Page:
A case for the defence
Kerry won two All-Ireland titles in 1980-81 (they got a bye to the 1980 Munster final) by winning a total of seven games; Kildare have already played seven games in this year's championship and are only in the semi-finals.
Different times, but then change can come much more quickly than that. Indeed, in Kildare's case it arrived in a gushing torrent after their Leinster first-round defeat by Louth on June 5. Unlike Dublin, who lost by 11 points to Meath, Kildare's six-point defeat didn't make quite the same impact nationally.
In reality, though, it was a horror story as they conceded a higher total against a mid-table Division 3 side than Dublin did against Meath. What's more, it was in a provincial quarter-final, which left Kildare a fence further back than Dublin in the qualifiers.
As with Gilroy in Dublin, Kieran McGeeney knew the blame game would deal him the first hand. "You make decisions and, if they go well, you get claps on the back. When they don't, you get a kick in the a***. So, I'll expect plenty of those over the next few days," he said after the Louth game.
Two months on, it's clap-on-the-back time as Kildare prepare for their first semi-final in 10 years. Back then, Mick O'Dwyer was in charge of a squad regarded as the best produced by Kildare for decades. It still came up short, losing to Galway for the second time in three seasons.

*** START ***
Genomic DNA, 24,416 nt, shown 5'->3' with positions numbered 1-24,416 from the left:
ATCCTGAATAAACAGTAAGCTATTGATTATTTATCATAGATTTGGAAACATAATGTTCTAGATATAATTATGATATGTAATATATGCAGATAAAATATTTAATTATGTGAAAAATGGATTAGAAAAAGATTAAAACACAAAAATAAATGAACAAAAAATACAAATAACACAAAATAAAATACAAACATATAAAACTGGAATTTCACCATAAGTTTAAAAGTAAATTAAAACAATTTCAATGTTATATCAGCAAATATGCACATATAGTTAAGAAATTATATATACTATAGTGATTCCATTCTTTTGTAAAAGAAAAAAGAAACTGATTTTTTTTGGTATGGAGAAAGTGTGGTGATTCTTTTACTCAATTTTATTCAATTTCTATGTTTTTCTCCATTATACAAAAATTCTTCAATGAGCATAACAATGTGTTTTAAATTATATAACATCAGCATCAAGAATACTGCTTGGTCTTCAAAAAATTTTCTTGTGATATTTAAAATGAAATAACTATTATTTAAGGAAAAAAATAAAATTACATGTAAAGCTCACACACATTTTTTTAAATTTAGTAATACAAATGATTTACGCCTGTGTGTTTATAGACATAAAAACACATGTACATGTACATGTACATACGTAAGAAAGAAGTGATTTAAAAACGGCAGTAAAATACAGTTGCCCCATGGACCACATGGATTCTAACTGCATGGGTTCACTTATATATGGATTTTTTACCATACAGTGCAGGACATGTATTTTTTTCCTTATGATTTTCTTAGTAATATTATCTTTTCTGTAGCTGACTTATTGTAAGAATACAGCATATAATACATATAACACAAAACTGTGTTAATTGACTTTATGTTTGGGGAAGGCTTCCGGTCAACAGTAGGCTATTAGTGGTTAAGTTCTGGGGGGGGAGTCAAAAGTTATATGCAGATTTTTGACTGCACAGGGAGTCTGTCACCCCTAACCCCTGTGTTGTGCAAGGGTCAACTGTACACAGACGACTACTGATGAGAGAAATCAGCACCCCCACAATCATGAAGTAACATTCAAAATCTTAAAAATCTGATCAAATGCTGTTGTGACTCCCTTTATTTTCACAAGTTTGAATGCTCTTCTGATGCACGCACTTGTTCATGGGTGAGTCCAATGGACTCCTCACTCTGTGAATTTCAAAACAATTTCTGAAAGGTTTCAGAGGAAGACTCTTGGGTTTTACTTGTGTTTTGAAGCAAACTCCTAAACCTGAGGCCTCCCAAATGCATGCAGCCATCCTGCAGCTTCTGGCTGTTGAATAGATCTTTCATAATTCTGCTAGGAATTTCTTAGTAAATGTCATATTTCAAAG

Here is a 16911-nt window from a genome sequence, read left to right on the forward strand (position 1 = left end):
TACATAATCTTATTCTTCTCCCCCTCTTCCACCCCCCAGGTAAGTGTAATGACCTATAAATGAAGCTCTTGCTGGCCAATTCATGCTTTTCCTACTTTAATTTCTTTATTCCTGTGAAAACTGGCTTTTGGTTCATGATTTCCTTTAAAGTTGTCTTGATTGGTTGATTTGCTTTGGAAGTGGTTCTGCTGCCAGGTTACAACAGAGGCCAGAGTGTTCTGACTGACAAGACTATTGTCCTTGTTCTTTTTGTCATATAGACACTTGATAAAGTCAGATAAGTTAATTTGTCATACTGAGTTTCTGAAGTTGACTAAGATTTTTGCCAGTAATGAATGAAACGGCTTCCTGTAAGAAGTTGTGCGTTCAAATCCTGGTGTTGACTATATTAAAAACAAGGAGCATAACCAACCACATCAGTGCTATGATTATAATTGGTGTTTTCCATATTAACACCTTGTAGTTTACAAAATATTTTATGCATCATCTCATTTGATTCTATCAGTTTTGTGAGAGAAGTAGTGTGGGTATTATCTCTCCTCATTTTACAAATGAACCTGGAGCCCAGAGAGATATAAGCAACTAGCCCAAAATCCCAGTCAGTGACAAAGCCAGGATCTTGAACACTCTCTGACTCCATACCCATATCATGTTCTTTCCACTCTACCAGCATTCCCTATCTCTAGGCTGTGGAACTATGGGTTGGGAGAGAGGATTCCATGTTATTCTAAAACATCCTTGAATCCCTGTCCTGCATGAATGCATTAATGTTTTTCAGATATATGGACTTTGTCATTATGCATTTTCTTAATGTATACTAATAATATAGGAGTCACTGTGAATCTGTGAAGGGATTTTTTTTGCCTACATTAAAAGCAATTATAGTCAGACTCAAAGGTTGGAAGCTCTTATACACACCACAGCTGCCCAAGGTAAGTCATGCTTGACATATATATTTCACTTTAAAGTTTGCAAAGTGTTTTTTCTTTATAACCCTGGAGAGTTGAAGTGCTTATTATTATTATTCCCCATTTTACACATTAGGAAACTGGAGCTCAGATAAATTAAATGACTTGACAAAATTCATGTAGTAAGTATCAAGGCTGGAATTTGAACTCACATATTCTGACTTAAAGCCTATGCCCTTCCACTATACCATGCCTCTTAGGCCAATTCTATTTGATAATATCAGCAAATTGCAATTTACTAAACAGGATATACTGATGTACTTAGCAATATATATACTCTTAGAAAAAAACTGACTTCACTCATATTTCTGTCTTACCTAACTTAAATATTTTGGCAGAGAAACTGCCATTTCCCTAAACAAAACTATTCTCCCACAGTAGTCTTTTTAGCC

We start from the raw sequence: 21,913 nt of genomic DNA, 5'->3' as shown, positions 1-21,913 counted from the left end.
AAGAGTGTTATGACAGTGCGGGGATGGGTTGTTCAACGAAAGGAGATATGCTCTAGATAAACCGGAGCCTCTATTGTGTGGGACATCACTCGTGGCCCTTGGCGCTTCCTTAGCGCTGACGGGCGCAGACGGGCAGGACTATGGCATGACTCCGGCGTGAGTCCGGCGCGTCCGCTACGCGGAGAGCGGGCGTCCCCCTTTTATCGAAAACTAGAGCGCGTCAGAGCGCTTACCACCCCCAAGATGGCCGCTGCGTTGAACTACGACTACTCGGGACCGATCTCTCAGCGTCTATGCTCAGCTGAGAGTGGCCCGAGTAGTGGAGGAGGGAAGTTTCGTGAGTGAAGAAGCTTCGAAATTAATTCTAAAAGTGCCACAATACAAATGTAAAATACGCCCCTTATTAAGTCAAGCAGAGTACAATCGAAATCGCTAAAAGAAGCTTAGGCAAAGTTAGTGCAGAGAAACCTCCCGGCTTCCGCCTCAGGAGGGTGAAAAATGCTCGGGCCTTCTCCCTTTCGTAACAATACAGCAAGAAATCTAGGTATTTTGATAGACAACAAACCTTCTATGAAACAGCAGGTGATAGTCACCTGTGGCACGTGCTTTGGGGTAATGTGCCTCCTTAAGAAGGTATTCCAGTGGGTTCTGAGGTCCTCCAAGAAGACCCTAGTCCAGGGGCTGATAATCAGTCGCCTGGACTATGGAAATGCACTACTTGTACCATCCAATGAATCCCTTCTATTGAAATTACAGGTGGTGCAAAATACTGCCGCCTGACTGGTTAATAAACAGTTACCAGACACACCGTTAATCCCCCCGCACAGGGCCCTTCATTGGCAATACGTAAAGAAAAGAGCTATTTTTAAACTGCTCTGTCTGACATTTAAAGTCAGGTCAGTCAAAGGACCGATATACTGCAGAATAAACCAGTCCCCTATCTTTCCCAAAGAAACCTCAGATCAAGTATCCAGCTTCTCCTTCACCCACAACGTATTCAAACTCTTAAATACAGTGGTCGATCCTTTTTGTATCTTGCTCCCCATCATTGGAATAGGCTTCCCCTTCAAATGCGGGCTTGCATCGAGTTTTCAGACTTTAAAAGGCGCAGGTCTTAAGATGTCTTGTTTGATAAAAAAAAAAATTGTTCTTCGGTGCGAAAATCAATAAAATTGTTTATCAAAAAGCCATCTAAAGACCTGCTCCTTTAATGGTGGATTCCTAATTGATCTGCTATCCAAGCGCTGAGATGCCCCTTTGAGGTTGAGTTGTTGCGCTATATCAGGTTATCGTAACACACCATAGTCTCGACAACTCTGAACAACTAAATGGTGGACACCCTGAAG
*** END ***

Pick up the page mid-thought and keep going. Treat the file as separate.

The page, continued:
Now, a squad that few thought was anything special has picked its way carefully through one of the tougher qualifying lanes. Leitrim were the easiest opposition but, other than that, few would have fancied Kildare's route, which took them home and away to Antrim, then to Celtic Park where they beat Derry, followed by a clash with Monaghan in Croke Park.
Facing any Ulster team is always a big challenge, but to remove three of them from the championship in the space of three weeks points to a mental and physical durability that wasn't always associated with Kildare. McGeeney's role in the hardening of Kildare's resolve deserves to be recognised.
Kildare have started slowly in virtually all of their games only to work their way through the problems so comfortably that, with the exception of the drawn game with Antrim -- an occasion bathed in emotion following the funeral of Dermot Earley Snr that day -- their winning margin has been by an impressive average of eight points.
What's more, they have cut their giveaway rate from 1-22 against Louth to an average of just over 0-11 per game. That's even better than Dublin's big improvement since losing to Meath.
Kildare restricted Meath to 0-3 in the second half last Sunday and, with the attack growing in confidence and efficiency, there's a sense that something big is happening in Lilywhite land.
They will be keeping a close watch on Dermot Earley's injury update because, while replacement Hugh Lynch did well last Sunday, Earley remains a significant reference point in what has turned into a splendid season.
Odds -- Pre-Championship: 40/1; Pre-qualifiers 80/1; Now: 7/2.
Insiders took the outside route